Some of Georgia’s most powerful lawmakers are renewing their efforts to revive rural communities, a push that so far has resulted in incremental steps toward internet access, health care and business growth.
Though many small-town Georgians may not have seen much of a difference, members of the Georgia House of Representatives plan to continue their work to turn around economic stagnation, hospital closings and population losses in rural parts of the state.
The House Rural Development Council recently restarted its work for at least two more years, crafting legislation to support sparsely populated areas.
The boldest bills proposed by the council during its first two years haven’t passed, including measures to fund internet construction, expand rural transit and give tax incentives to professionals to move to rural towns.
Other bills have become law, allowing local electricity cooperatives to sell online services, permitting small hospitals that aren’t required to provide a broad array of treatments, and giving tax credits for short-line railroads and wood construction.
Meanwhile, more than one-third of Georgia’s small towns lost population over the past year, while the state’s largest cities have grown even larger, according to new estimates from the U.S. Census Bureau.
“These things don’t change overnight,” said state House Rules Chairman Jay Powell, a Republican from Camilla who served as the Rural Development Council’s co-chairman over the past two years. “Have we seen a change? No. Are we going to see a change? Yes. We need to keep at it with these incremental changes we’ve started.”
The council, made up of 21 state representatives, will meet in towns across the state until the end of the year, then issue recommendations for legislation to be considered by the Georgia General Assembly in 2020.
Legislators will focus on internet expansion, transportation, agriculture, health care, workforce development and economic growth, said state Rep. Sam Watson, a Republican from Moultrie and an incoming co-chairman of the council.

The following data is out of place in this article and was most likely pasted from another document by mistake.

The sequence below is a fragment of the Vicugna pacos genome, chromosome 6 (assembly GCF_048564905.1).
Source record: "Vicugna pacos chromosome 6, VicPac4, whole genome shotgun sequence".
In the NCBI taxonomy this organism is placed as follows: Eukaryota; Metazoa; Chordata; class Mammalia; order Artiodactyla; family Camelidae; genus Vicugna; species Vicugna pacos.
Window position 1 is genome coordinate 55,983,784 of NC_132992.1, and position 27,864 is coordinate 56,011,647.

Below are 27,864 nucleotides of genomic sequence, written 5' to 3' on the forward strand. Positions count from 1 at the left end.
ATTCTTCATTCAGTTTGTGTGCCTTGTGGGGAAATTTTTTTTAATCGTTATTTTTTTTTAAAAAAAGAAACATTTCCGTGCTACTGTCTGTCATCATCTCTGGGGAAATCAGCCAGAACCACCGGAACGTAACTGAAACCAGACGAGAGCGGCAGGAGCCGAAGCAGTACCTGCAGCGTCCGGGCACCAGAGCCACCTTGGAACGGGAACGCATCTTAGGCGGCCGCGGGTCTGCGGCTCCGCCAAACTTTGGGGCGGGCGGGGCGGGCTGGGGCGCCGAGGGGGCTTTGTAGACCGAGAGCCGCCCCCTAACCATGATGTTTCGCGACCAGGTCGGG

“Prior to the Rural Development Council, we weren’t even talking a lot about these issues,” Watson said. “Now they’re at the forefront. Every piece of legislation we try to pass, it has some rural incentive in it.”
Across the country, several states have emphasized the needs of rural areas, recognizing that manufacturing industries have declined in recent decades because of the North American Free Trade Agreement and automation of farming jobs, said Doug Farquhar, the program director for agriculture and rural development for the National Conference of State Legislatures.
The challenges facing rural communities might seem intractable, but they can be eased through long-term planning and consistent legislation, Farquhar said.
“It’s not a single problem. It’s many problems,” Farquhar said. “Legislation isn’t designed to solve all the problems. It’s designed to make it better.”
One of the first bills to pass last year created the Center for Rural Prosperity and Innovation, a government organization that helps businesses find growth opportunities and conducts research. It opened in Tifton in August with three staff members and a $1.7 million annual budget.
The organization’s work includes an economic impact analysis for a poultry company’s relocation, a study of tax credits for redevelopment of historic buildings in rural communities, and grant and loan assistance for businesses.
“Because of the perceived decline in business opportunities, poor school systems and inaccess to health care, the younger generation doesn’t want to move to rural communities,” said David Bridges, the center’s interim director. “Those are not things we’re going to fix overnight, but I think we’re having some success.”
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